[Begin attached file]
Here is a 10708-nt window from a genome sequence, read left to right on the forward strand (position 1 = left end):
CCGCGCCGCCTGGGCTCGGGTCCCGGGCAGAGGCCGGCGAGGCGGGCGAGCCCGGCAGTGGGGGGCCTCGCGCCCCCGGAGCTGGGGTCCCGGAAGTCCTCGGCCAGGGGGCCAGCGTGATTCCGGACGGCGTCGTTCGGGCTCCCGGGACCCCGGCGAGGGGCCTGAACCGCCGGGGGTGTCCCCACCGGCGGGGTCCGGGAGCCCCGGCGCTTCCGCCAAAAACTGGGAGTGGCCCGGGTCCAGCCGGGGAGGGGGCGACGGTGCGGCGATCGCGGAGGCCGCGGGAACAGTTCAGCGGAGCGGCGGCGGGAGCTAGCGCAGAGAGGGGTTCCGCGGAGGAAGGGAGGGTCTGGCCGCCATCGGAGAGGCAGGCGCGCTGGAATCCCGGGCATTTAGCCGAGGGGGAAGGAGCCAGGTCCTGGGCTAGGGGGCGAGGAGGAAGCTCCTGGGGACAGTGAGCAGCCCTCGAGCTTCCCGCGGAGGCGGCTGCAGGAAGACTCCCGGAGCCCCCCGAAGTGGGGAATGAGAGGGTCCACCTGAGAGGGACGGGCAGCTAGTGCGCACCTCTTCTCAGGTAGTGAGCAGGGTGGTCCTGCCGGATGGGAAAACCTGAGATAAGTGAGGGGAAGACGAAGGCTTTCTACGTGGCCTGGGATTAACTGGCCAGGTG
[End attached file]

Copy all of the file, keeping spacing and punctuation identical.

Here is a 10708-nt window from a genome sequence, read left to right on the forward strand (position 1 = left end):
CCGCGCCGCCTGGGCTCGGGTCCCGGGCAGAGGCCGGCGAGGCGGGCGAGCCCGGCAGTGGGGGGCCTCGCGCCCCCGGAGCTGGGGTCCCGGAAGTCCTCGGCCAGGGGGCCAGCGTGATTCCGGACGGCGTCGTTCGGGCTCCCGGGACCCCGGCGAGGGGCCTGAACCGCCGGGGGTGTCCCCACCGGCGGGGTCCGGGAGCCCCGGCGCTTCCGCCAAAAACTGGGAGTGGCCCGGGTCCAGCCGGGGAGGGGGCGACGGTGCGGCGATCGCGGAGGCCGCGGGAACAGTTCAGCGGAGCGGCGGCGGGAGCTAGCGCAGAGAGGGGTTCCGCGGAGGAAGGGAGGGTCTGGCCGCCATCGGAGAGGCAGGCGCGCTGGAATCCCGGGCATTTAGCCGAGGGGGAAGGAGCCAGGTCCTGGGCTAGGGGGCGAGGAGGAAGCTCCTGGGGACAGTGAGCAGCCCTCGAGCTTCCCGCGGAGGCGGCTGCAGGAAGACTCCCGGAGCCCCCCGAAGTGGGGAATGAGAGGGTCCACCTGAGAGGGACGGGCAGCTAGTGCGCACCTCTTCTCAGGTAGTGAGCAGGGTGGTCCTGCCGGATGGGAAAACCTGAGATAAGTGAGGGGAAGACGAAGGCTTTCTACGTGGCCTGGGATTAACTGGCCAGGTG